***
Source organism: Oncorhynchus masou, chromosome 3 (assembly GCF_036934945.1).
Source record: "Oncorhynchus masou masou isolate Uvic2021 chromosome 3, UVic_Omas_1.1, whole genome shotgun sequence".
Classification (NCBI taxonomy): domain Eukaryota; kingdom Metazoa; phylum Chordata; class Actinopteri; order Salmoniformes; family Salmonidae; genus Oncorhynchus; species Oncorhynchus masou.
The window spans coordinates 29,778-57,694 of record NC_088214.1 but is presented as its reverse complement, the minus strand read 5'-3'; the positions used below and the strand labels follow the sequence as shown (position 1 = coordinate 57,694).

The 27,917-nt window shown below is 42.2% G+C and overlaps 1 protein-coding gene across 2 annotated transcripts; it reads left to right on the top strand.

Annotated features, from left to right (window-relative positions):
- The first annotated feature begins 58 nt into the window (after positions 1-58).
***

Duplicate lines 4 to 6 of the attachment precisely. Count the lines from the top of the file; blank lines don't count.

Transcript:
The window spans coordinates 29,778-57,694 of record NC_088214.1 but is presented as its reverse complement, the minus strand read 5'-3'; the positions used below and the strand labels follow the sequence as shown (position 1 = coordinate 57,694).

The 27,917-nt window shown below is 42.2% G+C and overlaps 1 protein-coding gene across 2 annotated transcripts; it reads left to right on the top strand.

Annotated features, from left to right (window-relative positions):